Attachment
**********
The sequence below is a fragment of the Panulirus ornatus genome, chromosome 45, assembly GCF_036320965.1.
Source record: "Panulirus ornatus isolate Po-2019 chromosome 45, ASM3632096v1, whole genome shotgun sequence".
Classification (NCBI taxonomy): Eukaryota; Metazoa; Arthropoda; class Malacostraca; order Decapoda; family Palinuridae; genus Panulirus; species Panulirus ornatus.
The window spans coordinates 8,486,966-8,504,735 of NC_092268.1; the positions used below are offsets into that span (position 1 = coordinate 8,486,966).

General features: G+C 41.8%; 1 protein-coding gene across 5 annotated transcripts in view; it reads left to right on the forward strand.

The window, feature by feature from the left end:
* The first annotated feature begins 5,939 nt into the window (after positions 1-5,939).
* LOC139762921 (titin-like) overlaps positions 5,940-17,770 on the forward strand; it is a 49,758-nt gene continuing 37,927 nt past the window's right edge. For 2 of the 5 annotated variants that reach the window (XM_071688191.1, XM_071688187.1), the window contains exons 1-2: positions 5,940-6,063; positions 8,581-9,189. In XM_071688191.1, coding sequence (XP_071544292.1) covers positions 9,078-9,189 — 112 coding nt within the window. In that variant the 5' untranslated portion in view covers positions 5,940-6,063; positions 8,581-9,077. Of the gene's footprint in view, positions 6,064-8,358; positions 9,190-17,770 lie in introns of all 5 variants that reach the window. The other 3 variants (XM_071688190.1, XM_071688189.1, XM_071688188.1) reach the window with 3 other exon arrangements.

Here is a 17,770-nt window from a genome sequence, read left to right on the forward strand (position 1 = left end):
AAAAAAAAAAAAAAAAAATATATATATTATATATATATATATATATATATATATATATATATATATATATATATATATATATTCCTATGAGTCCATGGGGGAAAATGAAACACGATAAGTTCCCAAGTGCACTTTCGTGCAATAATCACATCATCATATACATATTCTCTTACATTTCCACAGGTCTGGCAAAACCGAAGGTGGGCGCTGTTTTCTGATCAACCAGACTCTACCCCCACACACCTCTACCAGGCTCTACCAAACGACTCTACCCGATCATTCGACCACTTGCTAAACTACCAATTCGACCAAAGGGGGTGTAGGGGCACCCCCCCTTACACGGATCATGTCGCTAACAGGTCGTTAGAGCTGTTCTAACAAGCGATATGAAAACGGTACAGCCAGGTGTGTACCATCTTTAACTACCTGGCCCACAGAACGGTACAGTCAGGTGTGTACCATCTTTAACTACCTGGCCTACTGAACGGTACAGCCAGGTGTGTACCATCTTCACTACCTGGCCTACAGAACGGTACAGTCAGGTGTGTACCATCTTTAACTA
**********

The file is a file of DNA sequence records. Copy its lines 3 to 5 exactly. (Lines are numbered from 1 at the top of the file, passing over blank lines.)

Classification (NCBI taxonomy): Eukaryota; Metazoa; Arthropoda; class Malacostraca; order Decapoda; family Palinuridae; genus Panulirus; species Panulirus ornatus.
The window spans coordinates 8,486,966-8,504,735 of NC_092268.1; the positions used below are offsets into that span (position 1 = coordinate 8,486,966).

General features: G+C 41.8%; 1 protein-coding gene across 5 annotated transcripts in view; it reads left to right on the forward strand.